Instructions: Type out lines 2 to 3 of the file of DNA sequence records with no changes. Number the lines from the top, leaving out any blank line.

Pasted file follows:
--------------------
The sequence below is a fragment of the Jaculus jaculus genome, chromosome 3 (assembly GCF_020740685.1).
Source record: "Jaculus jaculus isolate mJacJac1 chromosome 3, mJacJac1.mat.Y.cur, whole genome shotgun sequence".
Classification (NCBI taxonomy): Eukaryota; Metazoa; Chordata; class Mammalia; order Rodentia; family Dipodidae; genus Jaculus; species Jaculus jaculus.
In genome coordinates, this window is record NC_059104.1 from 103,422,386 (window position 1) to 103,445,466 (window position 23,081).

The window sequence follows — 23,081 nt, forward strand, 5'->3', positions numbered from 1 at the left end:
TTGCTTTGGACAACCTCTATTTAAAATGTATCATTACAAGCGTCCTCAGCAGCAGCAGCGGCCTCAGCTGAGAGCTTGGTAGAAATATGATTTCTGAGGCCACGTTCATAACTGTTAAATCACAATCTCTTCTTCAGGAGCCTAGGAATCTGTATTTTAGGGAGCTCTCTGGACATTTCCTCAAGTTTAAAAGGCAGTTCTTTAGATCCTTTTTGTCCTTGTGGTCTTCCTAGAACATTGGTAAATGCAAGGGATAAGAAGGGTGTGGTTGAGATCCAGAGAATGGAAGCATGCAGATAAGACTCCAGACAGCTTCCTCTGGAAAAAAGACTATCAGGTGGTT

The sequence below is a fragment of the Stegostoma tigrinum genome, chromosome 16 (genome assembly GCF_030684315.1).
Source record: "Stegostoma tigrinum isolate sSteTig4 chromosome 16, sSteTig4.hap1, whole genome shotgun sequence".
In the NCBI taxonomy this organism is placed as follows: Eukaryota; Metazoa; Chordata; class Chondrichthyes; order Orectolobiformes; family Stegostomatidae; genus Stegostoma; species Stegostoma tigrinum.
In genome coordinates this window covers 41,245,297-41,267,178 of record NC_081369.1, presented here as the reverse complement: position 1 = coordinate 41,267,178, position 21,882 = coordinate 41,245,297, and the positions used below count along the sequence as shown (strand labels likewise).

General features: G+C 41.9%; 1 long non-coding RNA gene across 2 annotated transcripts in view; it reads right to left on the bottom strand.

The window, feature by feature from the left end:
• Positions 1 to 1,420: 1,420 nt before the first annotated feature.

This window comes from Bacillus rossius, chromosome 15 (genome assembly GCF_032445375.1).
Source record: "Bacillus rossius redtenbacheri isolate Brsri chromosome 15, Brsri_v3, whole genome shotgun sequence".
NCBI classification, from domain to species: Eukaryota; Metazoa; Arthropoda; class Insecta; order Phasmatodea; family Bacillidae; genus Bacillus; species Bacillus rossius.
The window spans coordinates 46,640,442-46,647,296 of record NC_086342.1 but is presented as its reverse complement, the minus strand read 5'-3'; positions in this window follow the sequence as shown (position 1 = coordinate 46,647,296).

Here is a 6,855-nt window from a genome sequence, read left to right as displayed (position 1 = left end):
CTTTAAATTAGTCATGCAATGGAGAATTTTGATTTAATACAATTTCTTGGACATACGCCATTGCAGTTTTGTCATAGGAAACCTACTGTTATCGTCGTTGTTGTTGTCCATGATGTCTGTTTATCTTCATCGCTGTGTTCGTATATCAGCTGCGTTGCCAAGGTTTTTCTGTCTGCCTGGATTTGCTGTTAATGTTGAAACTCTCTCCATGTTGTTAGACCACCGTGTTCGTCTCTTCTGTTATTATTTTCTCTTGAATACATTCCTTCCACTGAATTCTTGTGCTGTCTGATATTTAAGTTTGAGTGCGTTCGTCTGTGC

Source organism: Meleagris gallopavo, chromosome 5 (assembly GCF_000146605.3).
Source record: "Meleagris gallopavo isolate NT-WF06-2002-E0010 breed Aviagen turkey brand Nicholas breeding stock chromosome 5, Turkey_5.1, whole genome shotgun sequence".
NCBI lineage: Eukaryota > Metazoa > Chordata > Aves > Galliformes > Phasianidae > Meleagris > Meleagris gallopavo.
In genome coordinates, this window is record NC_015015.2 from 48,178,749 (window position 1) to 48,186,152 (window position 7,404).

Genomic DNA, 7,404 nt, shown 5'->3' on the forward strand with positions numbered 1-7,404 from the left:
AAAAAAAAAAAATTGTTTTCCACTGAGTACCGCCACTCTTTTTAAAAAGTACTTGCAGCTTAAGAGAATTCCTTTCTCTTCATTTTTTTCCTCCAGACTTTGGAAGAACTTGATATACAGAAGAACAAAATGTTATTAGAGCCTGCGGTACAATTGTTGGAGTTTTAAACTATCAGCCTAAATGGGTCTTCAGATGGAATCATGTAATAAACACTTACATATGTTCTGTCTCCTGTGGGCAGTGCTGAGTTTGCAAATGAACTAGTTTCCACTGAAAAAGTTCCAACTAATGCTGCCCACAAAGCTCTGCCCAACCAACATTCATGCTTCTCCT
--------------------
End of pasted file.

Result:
Source record: "Jaculus jaculus isolate mJacJac1 chromosome 3, mJacJac1.mat.Y.cur, whole genome shotgun sequence".
Classification (NCBI taxonomy): Eukaryota; Metazoa; Chordata; class Mammalia; order Rodentia; family Dipodidae; genus Jaculus; species Jaculus jaculus.